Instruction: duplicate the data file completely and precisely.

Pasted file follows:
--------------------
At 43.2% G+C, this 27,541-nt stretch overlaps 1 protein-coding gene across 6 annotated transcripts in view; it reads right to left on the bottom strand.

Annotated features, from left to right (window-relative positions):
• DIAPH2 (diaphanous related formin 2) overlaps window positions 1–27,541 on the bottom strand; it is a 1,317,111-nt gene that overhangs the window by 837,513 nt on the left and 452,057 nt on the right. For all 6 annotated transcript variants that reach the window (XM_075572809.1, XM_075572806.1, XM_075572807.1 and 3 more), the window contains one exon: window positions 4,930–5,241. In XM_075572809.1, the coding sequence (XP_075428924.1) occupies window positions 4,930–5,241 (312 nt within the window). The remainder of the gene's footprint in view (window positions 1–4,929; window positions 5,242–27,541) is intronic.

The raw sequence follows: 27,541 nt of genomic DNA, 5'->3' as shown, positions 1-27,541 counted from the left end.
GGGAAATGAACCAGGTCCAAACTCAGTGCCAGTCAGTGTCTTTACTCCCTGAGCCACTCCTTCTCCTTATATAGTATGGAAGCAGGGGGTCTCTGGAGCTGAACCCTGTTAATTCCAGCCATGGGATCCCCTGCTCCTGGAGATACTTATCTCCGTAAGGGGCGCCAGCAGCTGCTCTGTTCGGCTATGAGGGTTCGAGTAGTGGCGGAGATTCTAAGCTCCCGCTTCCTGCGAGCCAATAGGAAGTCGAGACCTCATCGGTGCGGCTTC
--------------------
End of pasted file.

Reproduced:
At 43.2% G+C, this 27,541-nt stretch overlaps 1 protein-coding gene across 6 annotated transcripts in view; it reads right to left on the bottom strand.

Annotated features, from left to right (window-relative positions):
• DIAPH2 (diaphanous related formin 2) overlaps window positions 1–27,541 on the bottom strand; it is a 1,317,111-nt gene that overhangs the window by 837,513 nt on the left and 452,057 nt on the right. For all 6 annotated transcript variants that reach the window (XM_075572809.1, XM_075572806.1, XM_075572807.1 and 3 more), the window contains one exon: window positions 4,930–5,241. In XM_075572809.1, the coding sequence (XP_075428924.1) occupies window positions 4,930–5,241 (312 nt within the window). The remainder of the gene's footprint in view (window positions 1–4,929; window positions 5,242–27,541) is intronic.

The raw sequence follows: 27,541 nt of genomic DNA, 5'->3' as shown, positions 1-27,541 counted from the left end.
GGGAAATGAACCAGGTCCAAACTCAGTGCCAGTCAGTGTCTTTACTCCCTGAGCCACTCCTTCTCCTTATATAGTATGGAAGCAGGGGGTCTCTGGAGCTGAACCCTGTTAATTCCAGCCATGGGATCCCCTGCTCCTGGAGATACTTATCTCCGTAAGGGGCGCCAGCAGCTGCTCTGTTCGGCTATGAGGGTTCGAGTAGTGGCGGAGATTCTAAGCTCCCGCTTCCTGCGAGCCAATAGGAAGTCGAGACCTCATCGGTGCGGCTTC